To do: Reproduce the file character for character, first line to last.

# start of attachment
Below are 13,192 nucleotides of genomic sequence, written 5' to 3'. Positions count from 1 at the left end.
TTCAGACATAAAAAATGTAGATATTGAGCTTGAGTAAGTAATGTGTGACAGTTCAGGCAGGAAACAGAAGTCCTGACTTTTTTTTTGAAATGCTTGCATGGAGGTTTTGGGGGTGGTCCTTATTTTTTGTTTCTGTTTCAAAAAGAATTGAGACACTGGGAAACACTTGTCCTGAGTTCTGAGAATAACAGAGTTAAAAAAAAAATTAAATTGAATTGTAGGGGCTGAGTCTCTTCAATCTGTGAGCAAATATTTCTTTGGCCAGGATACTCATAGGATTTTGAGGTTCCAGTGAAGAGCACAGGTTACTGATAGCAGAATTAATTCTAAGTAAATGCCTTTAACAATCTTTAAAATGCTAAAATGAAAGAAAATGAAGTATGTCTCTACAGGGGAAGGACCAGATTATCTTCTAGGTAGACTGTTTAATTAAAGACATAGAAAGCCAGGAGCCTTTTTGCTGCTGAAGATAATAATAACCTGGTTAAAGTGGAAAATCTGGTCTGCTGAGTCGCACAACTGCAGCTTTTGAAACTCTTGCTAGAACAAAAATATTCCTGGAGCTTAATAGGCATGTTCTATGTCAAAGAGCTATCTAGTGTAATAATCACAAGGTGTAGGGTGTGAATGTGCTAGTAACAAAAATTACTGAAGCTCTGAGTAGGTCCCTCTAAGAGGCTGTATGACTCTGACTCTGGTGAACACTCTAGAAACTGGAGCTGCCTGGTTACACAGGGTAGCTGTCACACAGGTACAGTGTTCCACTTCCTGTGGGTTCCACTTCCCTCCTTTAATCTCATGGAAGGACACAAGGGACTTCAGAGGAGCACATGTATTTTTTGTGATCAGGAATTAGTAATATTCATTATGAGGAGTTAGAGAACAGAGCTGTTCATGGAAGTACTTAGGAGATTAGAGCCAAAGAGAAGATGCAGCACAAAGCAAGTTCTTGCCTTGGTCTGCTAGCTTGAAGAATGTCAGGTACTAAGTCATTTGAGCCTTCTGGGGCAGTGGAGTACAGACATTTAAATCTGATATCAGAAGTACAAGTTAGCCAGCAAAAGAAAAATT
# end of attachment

Below are 13,192 nucleotides of genomic sequence, written 5' to 3'. Positions count from 1 at the left end.
TTCAGACATAAAAAATGTAGATATTGAGCTTGAGTAAGTAATGTGTGACAGTTCAGGCAGGAAACAGAAGTCCTGACTTTTTTTTTGAAATGCTTGCATGGAGGTTTTGGGGGTGGTCCTTATTTTTTGTTTCTGTTTCAAAAAGAATTGAGACACTGGGAAACACTTGTCCTGAGTTCTGAGAATAACAGAGTTAAAAAAAAAATTAAATTGAATTGTAGGGGCTGAGTCTCTTCAATCTGTGAGCAAATATTTCTTTGGCCAGGATACTCATAGGATTTTGAGGTTCCAGTGAAGAGCACAGGTTACTGATAGCAGAATTAATTCTAAGTAAATGCCTTTAACAATCTTTAAAATGCTAAAATGAAAGAAAATGAAGTATGTCTCTACAGGGGAAGGACCAGATTATCTTCTAGGTAGACTGTTTAATTAAAGACATAGAAAGCCAGGAGCCTTTTTGCTGCTGAAGATAATAATAACCTGGTTAAAGTGGAAAATCTGGTCTGCTGAGTCGCACAACTGCAGCTTTTGAAACTCTTGCTAGAACAAAAATATTCCTGGAGCTTAATAGGCATGTTCTATGTCAAAGAGCTATCTAGTGTAATAATCACAAGGTGTAGGGTGTGAATGTGCTAGTAACAAAAATTACTGAAGCTCTGAGTAGGTCCCTCTAAGAGGCTGTATGACTCTGACTCTGGTGAACACTCTAGAAACTGGAGCTGCCTGGTTACACAGGGTAGCTGTCACACAGGTACAGTGTTCCACTTCCTGTGGGTTCCACTTCCCTCCTTTAATCTCATGGAAGGACACAAGGGACTTCAGAGGAGCACATGTATTTTTTGTGATCAGGAATTAGTAATATTCATTATGAGGAGTTAGAGAACAGAGCTGTTCATGGAAGTACTTAGGAGATTAGAGCCAAAGAGAAGATGCAGCACAAAGCAAGTTCTTGCCTTGGTCTGCTAGCTTGAAGAATGTCAGGTACTAAGTCATTTGAGCCTTCTGGGGCAGTGGAGTACAGACATTTAAATCTGATATCAGAAGTACAAGTTAGCCAGCAAAAGAAAAATT